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Techno progress is ending?

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From the Edge:

Ubiquitous computing, or the Internet of things, is all supposed to disappear. The problem is, is it going to disappear into us? What could possibly go wrong? There is an argument that these machines are going to replace us, but I only think that’s relevant to you or me in the sense that it doesn’t matter if it doesn’t happen in our lifetime. The Kurzweil crowd argues this is happening faster and faster, and things are just running amok. In fact, things are slowing down. In 2045, it’s going to look more like it looks today than you think.

Readers?

But see also: Will robots really take over? That depends. It depends on what people can do that machines can’t do.

It’ll be interesting.

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3 Replies to “Techno progress is ending?

  1. 1
    Mung says:

    I think humans are better at detecting design than machines.

  2. 2
    Axel says:

    Most excellent, esteemed Mung!

  3. 3
    Eric Anderson says:

    In fact, things are slowing down. In 2045, it’s going to look more like it looks today than you think.

    I wouldn’t say technology is slowing down, but I definitely agree that in 2045 things are going to look awfully similar to today. For ages people have been saying “By year xxxx we’ll have [insert fantastical new technology here] . . .”

    Insert whatever you want: flying cars, cold fusion, regular tourism to mars, robots taking over the world, warp drive, transporters, whatever.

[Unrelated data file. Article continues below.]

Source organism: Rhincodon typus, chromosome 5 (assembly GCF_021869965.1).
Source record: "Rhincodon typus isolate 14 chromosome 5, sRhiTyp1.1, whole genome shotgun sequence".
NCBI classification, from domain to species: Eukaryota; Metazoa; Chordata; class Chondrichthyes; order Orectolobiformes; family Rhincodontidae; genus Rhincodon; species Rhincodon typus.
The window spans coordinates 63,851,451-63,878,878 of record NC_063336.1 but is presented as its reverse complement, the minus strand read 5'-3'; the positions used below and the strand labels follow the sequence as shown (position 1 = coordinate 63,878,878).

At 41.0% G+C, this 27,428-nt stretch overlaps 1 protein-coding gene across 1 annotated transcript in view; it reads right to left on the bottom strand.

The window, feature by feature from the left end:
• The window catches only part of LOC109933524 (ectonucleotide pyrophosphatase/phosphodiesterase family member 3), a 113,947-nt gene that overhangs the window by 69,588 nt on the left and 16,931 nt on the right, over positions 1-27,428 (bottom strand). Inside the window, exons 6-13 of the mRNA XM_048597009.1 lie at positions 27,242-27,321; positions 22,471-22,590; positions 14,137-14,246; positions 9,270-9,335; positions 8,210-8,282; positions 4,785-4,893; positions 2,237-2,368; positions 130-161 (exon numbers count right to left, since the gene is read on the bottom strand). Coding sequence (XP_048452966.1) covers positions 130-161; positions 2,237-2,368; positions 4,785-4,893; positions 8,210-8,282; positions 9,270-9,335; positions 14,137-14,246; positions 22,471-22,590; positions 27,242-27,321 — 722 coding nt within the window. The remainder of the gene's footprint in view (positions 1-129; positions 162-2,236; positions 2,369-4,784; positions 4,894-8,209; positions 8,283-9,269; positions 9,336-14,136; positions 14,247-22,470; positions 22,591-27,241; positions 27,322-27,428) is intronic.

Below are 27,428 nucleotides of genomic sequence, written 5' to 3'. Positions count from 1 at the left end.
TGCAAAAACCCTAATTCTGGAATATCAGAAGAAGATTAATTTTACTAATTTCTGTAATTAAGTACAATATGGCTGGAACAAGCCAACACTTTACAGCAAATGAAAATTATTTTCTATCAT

Not that those things can’t happen. Eventually. It is just so much harder to actually do the design, the engineering, the production, the implementation, the adoption and so on than futurists tend to think. The real on-the-ground realities of putting far out new technologies into the world, and then getting widespread adoption, are no mean feat. So the years come and go, even generations sometimes pass, and here we still are without many of the things that were supposed to happen in the 80’s or the 90’s or by the turn of the century. Another 30 years? Yeah, our electronics will be smaller, more embedded devices will exist, technology and information will continue to explode. But we’ll still not have lots of flying cars or hoverboards or half the other things Back to the Future thought we’d already have by now.

    So many futurists (like the current clamor about robots taking away all our jobs) seem to approach technology the same way Darwinists approach biological technology, with a simplistic, almost naive vision:

    “Gee, here is something that looks kind of like something else. What if it were to change a bit here and a bit there? Golly, we’d end up with something totally different in a surprisingly short amount of time. After all, we don’t really need to look at all the engineering constraints and details. We can just imagine that this could happen.”

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